Jason did point out a significant discrepancy between the numbers of “Likes” his campaign received and actual donations. He also got buy in from a handful of donors prior to launching his campaign so he knew that they’d start with a few thousand already pledged. He stressed the importance of building connections in the hope that the campaign would get legs of its own and reach an entirely new audience than the one it was initially intended to reach. He guesses that 20-40% of the money raised came from people they knew, but that the rest came from completely new audiences.
Lauren Embrey, panelist and President/CEO of the Embrey Family Foundation talked about her organization’s commitment to cultivating human rights awareness, and how they consider film to be one way to share that message, reach the masses and ultimately change people’s perspectives. Lauren got her start by executive producing a film about sex trafficking, but shortly after turned to Impact Partners, a New York investment group, to sift through and present possible film funding opportunities to the foundation. She stressed that she wants to see what happens after a film. When considering whether or not to fund films that explore social issues, she wants to see that there is a plan in place to do significant outreach after the credits roll. The film has to be part of a larger effort to carry on a conversation and make a lasting impact in the world. Laura also seeks to aid women filmmakers through two new programs.
More quick hits from the panel:
Movies with a mission are tools, not just entertainment. You have to create a back end to get people excited and involved, create community and continue conversation. It must be a deliberate approach. Don’t just make a movie, start a movement.
Some money is more expensive that other money. If a donor or investor expects you to do things that are not in line with your character, you need to know when to walk away and not accept their dollars.
You must be business minded. A wealthy philanthropist could pay for a clean water well in a village, or give money to a filmmaker who could tell a story about the need for clean water, raise awareness, and eventually bring in three times the initial seed funding. It’s about maximizing the amount of good you can do with the money you have.
Before you do anything else, set up an advisory board with trusted film and business folks, and with people who have a unique or authentic perspective on the subject matter of your film. You can lean on this board throughout the duration of your project for crucial instruction and support.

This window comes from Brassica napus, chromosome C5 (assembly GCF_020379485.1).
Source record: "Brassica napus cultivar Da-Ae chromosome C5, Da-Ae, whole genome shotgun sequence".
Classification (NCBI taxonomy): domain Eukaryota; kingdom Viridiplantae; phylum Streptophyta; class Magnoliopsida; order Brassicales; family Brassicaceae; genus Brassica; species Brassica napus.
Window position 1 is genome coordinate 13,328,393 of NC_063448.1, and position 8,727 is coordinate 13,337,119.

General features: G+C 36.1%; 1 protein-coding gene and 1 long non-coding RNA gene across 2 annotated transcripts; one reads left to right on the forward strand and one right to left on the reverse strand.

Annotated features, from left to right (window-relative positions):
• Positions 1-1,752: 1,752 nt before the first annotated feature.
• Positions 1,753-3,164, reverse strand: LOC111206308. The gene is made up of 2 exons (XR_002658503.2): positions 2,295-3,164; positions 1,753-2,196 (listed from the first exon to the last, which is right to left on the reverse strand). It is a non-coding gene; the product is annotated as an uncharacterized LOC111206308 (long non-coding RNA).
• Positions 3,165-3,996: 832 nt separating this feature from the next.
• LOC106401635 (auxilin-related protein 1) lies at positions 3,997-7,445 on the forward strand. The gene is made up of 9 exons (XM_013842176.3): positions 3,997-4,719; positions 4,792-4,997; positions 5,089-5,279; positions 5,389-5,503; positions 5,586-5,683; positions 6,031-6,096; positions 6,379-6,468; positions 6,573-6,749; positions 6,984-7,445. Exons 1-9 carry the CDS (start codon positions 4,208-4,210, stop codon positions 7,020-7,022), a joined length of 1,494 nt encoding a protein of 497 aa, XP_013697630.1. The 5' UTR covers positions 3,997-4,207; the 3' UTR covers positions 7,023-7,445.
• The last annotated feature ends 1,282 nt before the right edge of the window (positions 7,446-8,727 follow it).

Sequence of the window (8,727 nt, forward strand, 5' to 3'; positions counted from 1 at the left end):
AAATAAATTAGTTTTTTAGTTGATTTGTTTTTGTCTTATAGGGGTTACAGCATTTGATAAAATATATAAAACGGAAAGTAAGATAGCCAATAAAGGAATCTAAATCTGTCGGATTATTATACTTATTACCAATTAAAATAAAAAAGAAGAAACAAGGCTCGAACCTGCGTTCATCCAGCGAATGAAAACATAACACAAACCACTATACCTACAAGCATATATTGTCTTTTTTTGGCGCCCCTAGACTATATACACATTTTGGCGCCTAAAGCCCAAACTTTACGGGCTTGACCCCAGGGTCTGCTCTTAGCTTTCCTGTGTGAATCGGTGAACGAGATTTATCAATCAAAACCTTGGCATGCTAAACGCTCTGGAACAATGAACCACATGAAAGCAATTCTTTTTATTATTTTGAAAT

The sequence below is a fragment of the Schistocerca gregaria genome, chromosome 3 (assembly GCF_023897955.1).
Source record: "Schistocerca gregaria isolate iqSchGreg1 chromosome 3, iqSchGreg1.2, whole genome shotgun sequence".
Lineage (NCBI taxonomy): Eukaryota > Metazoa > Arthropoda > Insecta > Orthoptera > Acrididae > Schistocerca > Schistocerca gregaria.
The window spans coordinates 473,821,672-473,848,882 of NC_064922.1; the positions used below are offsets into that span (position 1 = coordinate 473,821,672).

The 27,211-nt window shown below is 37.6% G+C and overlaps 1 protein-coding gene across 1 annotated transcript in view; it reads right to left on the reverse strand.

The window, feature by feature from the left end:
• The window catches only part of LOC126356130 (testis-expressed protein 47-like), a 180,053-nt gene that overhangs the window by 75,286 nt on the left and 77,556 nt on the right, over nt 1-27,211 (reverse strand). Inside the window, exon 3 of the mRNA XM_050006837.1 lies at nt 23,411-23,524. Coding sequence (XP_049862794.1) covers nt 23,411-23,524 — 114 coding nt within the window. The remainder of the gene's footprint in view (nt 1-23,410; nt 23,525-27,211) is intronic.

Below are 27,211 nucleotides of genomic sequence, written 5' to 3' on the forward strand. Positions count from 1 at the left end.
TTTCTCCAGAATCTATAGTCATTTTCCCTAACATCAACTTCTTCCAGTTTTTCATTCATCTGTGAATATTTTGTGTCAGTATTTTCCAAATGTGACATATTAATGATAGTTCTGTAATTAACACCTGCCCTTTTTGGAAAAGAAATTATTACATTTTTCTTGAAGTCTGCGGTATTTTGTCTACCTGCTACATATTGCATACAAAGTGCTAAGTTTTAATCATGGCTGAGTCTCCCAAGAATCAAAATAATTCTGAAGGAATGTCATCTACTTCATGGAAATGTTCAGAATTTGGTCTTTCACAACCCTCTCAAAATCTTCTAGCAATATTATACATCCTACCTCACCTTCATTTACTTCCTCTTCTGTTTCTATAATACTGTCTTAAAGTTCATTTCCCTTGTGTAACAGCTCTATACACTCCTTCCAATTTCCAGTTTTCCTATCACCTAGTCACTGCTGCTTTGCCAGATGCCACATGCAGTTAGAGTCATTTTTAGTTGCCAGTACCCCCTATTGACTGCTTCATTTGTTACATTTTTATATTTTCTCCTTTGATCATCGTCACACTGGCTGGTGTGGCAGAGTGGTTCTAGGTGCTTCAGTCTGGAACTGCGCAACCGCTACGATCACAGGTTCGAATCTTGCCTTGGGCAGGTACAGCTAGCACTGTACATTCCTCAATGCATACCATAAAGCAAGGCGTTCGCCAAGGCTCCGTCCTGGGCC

When you take funds from a donor or investor, you shouldn’t think of it as a one-time transaction but as the creation of a lasting relationship. Think of it as client servicing. You need to reach out to them long after their gift. The benefits of creative projects for the common good can take years to realize.
Remember that most people who give money want some sort of a return on their investment. The three most common types of returns are: internal, give a dollar and get a dollar back; external, give a dollar and make the world a better place; eternal, give a dollar and make a lasting impact?
There is no road map for funding a movie. Every filmmaker and fundraising campaign is different. Answering these questions is a good place to begin: Why does this movie have to be made? Why am I the person to do it?
Above all, remember that the film industry is a business. Johnstone recommends that students going to film school add a business degree. At this point commercial property is a better investment than film simply because it’s safer. But, if a filmmaker is prepared, has a 25 page business plan, has the film broken down, knows the target audience, has 5-6 other projects in the same vein, already has a short film to his or her credit that’s done really well, then you’re ready to talk to an investor. Do you have a business plan or a script?
Lastly, in all that you do make your work excellent. Movies with a mission that are created with excellence can complete in the main stream market, and the more successful your film is, the more likely it is that you’ll make them as a vocation instead of a hobby.